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Woodard Schools and SSAT, the Schools, Students and Teachers Network, have co-authored a publication, Establishing a New School and Getting It Right from the Start, which contains a series of original essays designed to help those considering starting a new school.

The publication is free to download on the Woodard website; please visit our page on Educational Research for details.

Establishing a New School and Getting It Right from the Start brings together the insights, experiences and expertise of school leaders, operators and authorities from a wide range of contexts within the maintained and independent sectors. In doing so, it draws on the expertise both of established ‘exceptional schools within Woodard, as well as some of the most successful new schools to open in the last five years.

Its purpose is to support and inform those with a role in establishing new schools: from governors, headteachers, CEOs of multi-academy trusts, leading academics, commercial experts, to policy advisers. The report contains a wealth of ideas, strategies and practices that will help them ‘get it right from the start’ in order to deliver the very best education for the pupils they will serve.

Amongst the topics covered are: establishing in advance the education and business case for a new school; securing the engagement and support of communities and policymakers; and building the essential founding blocks for future success and sustainability.

The publication has been released ahead of the forthcoming general election in order to explore, from the perspectives of those operating new schools within it, the educational environment in which the next government will develop its schools policy.

‘During the office of the coalition government, fundamental changes have altered the landscape of education in almost revolutionary ways. This includes changes to the structure and control of schools, and it is this area that our publication covers’, explains Chris Wright, Director of Education at Woodard Schools.

This context includes the explosion in the number of academies created since 2010, in addition to the establishment of free schools and university technical colleges. The principles of parental choice and a belief in a consumer-led, rather than producer-led, education system has opened up the possibilities for a wide range of interest groups to launch new schools with very different characteristics.

At the same time, the new government will face a number of educational challenges. It is estimated that by 2021, the country will need 350,000 additional places in secondary schools and half a million additional places at primary level.

‘Whether it is to give parents more choice, children a better education or society a more suitably qualified and skilled workforce, there is a growing appetite, need and opportunity to open a new school’, comments Bill Watkin, Operational Director of SSAT.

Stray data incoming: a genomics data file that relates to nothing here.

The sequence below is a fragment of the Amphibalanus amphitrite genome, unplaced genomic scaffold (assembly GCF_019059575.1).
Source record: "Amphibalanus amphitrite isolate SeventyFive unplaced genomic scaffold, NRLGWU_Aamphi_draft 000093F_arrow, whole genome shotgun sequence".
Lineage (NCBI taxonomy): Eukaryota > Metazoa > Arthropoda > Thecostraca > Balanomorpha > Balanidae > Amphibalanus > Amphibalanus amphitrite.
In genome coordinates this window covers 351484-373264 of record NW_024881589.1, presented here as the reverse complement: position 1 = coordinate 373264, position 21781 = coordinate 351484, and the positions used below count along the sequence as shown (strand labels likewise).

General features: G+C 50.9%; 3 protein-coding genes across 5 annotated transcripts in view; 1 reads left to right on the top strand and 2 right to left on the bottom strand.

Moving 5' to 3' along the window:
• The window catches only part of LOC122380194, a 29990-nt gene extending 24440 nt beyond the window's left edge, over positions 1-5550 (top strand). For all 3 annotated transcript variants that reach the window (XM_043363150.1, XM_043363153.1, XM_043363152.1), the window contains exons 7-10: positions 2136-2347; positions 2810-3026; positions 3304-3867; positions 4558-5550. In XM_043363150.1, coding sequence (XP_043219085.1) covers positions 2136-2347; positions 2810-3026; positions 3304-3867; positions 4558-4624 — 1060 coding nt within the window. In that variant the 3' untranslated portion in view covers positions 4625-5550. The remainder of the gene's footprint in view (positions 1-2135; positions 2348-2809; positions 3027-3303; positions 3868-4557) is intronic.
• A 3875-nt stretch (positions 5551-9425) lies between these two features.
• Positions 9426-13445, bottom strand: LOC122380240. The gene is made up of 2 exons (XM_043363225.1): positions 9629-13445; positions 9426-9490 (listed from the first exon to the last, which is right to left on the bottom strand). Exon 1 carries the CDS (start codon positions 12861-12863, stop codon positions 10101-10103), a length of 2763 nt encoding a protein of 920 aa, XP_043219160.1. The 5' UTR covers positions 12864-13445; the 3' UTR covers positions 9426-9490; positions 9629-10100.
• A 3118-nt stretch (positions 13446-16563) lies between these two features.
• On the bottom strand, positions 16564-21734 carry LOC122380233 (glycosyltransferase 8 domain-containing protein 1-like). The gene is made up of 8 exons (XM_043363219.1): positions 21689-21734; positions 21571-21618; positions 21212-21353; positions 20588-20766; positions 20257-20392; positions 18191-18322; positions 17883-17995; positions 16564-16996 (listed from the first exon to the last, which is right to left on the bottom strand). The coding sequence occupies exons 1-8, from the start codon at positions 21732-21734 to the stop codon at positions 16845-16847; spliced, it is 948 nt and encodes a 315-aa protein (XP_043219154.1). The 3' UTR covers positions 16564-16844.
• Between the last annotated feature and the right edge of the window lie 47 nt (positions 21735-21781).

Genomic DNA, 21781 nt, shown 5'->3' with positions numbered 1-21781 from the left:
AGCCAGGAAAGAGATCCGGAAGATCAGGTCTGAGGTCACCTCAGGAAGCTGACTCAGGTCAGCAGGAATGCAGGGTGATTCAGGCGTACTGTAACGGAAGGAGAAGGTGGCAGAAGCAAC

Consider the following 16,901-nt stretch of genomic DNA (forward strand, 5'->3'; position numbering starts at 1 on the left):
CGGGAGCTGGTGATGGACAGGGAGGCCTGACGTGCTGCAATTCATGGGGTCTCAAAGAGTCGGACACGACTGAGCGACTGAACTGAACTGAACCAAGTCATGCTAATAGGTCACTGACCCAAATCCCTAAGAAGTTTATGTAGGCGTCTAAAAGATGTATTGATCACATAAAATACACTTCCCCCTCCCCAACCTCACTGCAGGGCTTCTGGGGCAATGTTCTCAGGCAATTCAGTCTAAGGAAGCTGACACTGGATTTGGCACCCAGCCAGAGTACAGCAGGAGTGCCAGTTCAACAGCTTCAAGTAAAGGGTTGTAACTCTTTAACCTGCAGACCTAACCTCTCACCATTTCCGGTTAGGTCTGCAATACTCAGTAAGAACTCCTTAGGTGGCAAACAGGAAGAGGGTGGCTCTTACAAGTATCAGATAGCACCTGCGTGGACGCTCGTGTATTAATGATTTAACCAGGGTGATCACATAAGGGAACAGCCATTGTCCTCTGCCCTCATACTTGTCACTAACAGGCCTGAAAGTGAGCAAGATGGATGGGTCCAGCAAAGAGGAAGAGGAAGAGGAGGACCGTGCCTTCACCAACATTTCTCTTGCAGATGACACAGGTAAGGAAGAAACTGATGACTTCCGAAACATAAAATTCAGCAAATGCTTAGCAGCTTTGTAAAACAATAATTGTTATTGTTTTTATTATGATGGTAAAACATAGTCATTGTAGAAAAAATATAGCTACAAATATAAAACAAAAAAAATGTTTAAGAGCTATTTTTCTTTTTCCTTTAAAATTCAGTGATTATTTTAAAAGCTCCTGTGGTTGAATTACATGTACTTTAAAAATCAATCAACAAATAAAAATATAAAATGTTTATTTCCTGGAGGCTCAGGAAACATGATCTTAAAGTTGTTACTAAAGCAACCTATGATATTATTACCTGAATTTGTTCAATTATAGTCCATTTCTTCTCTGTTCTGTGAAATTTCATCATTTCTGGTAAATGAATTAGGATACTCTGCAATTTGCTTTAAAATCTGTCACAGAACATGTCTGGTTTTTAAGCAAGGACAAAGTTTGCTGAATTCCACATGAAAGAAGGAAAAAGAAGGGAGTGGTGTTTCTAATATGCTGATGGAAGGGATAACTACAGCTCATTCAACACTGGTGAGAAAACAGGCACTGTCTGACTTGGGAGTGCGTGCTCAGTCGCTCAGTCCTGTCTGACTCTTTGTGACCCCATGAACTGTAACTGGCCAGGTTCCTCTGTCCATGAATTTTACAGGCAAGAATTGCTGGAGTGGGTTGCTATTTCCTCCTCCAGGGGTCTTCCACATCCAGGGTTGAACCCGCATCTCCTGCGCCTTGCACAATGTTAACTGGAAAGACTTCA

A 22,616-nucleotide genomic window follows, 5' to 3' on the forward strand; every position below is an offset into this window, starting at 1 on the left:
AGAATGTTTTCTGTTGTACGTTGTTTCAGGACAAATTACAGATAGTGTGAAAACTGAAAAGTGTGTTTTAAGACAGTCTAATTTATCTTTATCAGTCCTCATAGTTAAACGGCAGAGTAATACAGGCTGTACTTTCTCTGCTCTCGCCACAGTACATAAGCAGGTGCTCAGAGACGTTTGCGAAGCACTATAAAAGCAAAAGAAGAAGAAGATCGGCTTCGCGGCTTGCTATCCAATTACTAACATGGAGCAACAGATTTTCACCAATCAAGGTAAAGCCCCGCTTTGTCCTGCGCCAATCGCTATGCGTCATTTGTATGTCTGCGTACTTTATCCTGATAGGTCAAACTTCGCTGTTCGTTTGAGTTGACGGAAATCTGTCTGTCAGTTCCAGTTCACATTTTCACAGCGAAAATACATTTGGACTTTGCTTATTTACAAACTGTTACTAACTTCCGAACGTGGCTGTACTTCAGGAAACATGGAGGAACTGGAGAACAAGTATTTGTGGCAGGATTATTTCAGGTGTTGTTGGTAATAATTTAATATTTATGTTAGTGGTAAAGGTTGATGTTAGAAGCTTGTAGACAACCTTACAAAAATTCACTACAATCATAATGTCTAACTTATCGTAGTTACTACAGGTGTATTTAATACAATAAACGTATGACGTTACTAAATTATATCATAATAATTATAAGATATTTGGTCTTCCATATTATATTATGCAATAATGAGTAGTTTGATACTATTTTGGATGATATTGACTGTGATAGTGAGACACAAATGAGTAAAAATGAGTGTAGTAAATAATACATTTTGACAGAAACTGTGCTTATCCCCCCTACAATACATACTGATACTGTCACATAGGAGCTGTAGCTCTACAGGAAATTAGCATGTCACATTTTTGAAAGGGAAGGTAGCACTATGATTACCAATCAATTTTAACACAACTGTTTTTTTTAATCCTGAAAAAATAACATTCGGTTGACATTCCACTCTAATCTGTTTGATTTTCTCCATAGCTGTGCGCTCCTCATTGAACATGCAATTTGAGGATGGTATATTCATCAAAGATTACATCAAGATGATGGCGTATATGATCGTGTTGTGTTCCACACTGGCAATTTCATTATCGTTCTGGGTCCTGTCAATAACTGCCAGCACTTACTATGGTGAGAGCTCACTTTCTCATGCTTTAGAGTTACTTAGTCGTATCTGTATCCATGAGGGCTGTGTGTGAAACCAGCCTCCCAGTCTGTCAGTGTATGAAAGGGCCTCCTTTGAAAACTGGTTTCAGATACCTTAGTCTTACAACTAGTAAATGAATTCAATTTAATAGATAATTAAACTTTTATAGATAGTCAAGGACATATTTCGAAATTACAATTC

‘Only this month, there is a difference of opinion between the official Conservative line (advised by Policy Exchange) that suggests schools can be opened anywhere, and the opinion of Shadow Secretary for Education Tristram Hunt, who has advised that new schools must be opened only in communities where there is an identified shortage of school places.

‘The new Woodard / SSAT publication demonstrates that, wherever they are opened, and whatever the political and ideological context, the really important thing is the children, the need to learn from experienced and successful pioneers and the imperative to get it “right from the start”.’

Woodard Schools – one of the largest providers of education outside the government and the Church – is a charity tasked with extending education, in accordance with the principles laid down by its founder, Nathaniel Woodard, in the 19th century.

‘The charitable objective of Woodard schools is the promotion and extension of education. As part of this, Woodard has a moral purpose to look outward and to work with the wider community to promote the use of the resources of Woodard schools. It is for this reason that we have worked in partnership with SSAT, to extend our outreach in service to the wider educational world’, explains Chris Wright.

SSAT, the Schools, Students and Teachers Network, is the hub of the largest network of schools in the country. It is an independent membership organisation for maintained schools, free schools, UTCs, studio schools and academies, whether primary, special or secondary. SSAT began helping transform education in England in 1987. Back then its role was to support and nurture the first City Technology Colleges – the initiative that first proved the value of employers and schools working together to drive up standards.

As specialist schools and then the first academies came into being, SSAT’s brief was extended to supporting them as well. That work, underpinned by its ‘by schools, for schools’ ethos, laid the foundations for many of its activities today… the innovative leadership and teacher CPD programmes, the commitment to thought leadership and research and, of course, the network of school leaders and innovative teachers which still drives all that SSAT does.

‘As members of SSAT, schools enjoy the confidence of knowing that they are part of a wider network that is shaping an education system fit for the twenty-first century’, confirms Bill Watkin.